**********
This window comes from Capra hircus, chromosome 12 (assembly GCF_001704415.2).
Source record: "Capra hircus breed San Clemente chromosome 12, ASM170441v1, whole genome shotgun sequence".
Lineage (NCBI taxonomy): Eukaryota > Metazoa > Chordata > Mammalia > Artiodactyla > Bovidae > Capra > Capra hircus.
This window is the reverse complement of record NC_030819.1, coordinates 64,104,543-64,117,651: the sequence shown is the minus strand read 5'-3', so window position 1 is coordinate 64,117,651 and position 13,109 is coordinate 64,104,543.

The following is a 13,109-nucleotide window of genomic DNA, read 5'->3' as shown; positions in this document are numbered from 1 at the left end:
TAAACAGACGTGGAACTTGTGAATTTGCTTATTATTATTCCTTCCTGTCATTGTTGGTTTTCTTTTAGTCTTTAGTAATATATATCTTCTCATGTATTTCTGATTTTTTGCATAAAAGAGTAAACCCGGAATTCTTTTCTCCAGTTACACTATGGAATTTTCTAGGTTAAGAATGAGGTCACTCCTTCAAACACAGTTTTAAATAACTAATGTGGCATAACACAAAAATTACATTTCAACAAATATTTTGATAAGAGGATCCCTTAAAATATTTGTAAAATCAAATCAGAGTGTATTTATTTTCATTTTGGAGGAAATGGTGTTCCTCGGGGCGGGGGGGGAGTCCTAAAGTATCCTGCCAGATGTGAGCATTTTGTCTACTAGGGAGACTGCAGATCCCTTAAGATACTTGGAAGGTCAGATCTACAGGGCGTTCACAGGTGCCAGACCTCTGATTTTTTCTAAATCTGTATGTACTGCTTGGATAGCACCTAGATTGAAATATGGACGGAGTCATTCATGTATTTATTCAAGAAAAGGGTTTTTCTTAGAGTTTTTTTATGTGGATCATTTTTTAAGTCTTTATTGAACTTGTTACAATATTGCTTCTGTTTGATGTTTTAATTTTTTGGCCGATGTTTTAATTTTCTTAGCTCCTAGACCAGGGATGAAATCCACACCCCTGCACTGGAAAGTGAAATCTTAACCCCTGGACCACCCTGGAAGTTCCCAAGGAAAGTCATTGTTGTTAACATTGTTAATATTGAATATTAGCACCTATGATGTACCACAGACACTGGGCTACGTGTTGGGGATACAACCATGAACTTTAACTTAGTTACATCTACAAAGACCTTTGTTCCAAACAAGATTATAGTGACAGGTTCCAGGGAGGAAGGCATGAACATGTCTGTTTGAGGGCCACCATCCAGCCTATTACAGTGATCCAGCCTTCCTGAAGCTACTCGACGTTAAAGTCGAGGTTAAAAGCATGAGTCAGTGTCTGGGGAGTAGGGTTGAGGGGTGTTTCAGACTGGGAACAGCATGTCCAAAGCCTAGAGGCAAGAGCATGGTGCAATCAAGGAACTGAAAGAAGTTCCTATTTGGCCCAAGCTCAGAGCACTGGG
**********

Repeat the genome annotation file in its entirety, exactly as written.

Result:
This window comes from Capra hircus, chromosome 12 (assembly GCF_001704415.2).
Source record: "Capra hircus breed San Clemente chromosome 12, ASM170441v1, whole genome shotgun sequence".
Lineage (NCBI taxonomy): Eukaryota > Metazoa > Chordata > Mammalia > Artiodactyla > Bovidae > Capra > Capra hircus.
This window is the reverse complement of record NC_030819.1, coordinates 64,104,543-64,117,651: the sequence shown is the minus strand read 5'-3', so window position 1 is coordinate 64,117,651 and position 13,109 is coordinate 64,104,543.

The following is a 13,109-nucleotide window of genomic DNA, read 5'->3' as shown; positions in this document are numbered from 1 at the left end:
TAAACAGACGTGGAACTTGTGAATTTGCTTATTATTATTCCTTCCTGTCATTGTTGGTTTTCTTTTAGTCTTTAGTAATATATATCTTCTCATGTATTTCTGATTTTTTGCATAAAAGAGTAAACCCGGAATTCTTTTCTCCAGTTACACTATGGAATTTTCTAGGTTAAGAATGAGGTCACTCCTTCAAACACAGTTTTAAATAACTAATGTGGCATAACACAAAAATTACATTTCAACAAATATTTTGATAAGAGGATCCCTTAAAATATTTGTAAAATCAAATCAGAGTGTATTTATTTTCATTTTGGAGGAAATGGTGTTCCTCGGGGCGGGGGGGGAGTCCTAAAGTATCCTGCCAGATGTGAGCATTTTGTCTACTAGGGAGACTGCAGATCCCTTAAGATACTTGGAAGGTCAGATCTACAGGGCGTTCACAGGTGCCAGACCTCTGATTTTTTCTAAATCTGTATGTACTGCTTGGATAGCACCTAGATTGAAATATGGACGGAGTCATTCATGTATTTATTCAAGAAAAGGGTTTTTCTTAGAGTTTTTTTATGTGGATCATTTTTTAAGTCTTTATTGAACTTGTTACAATATTGCTTCTGTTTGATGTTTTAATTTTTTGGCCGATGTTTTAATTTTCTTAGCTCCTAGACCAGGGATGAAATCCACACCCCTGCACTGGAAAGTGAAATCTTAACCCCTGGACCACCCTGGAAGTTCCCAAGGAAAGTCATTGTTGTTAACATTGTTAATATTGAATATTAGCACCTATGATGTACCACAGACACTGGGCTACGTGTTGGGGATACAACCATGAACTTTAACTTAGTTACATCTACAAAGACCTTTGTTCCAAACAAGATTATAGTGACAGGTTCCAGGGAGGAAGGCATGAACATGTCTGTTTGAGGGCCACCATCCAGCCTATTACAGTGATCCAGCCTTCCTGAAGCTACTCGACGTTAAAGTCGAGGTTAAAAGCATGAGTCAGTGTCTGGGGAGTAGGGTTGAGGGGTGTTTCAGACTGGGAACAGCATGTCCAAAGCCTAGAGGCAAGAGCATGGTGCAATCAAGGAACTGAAAGAAGTTCCTATTTGGCCCAAGCTCAGAGCACTGGG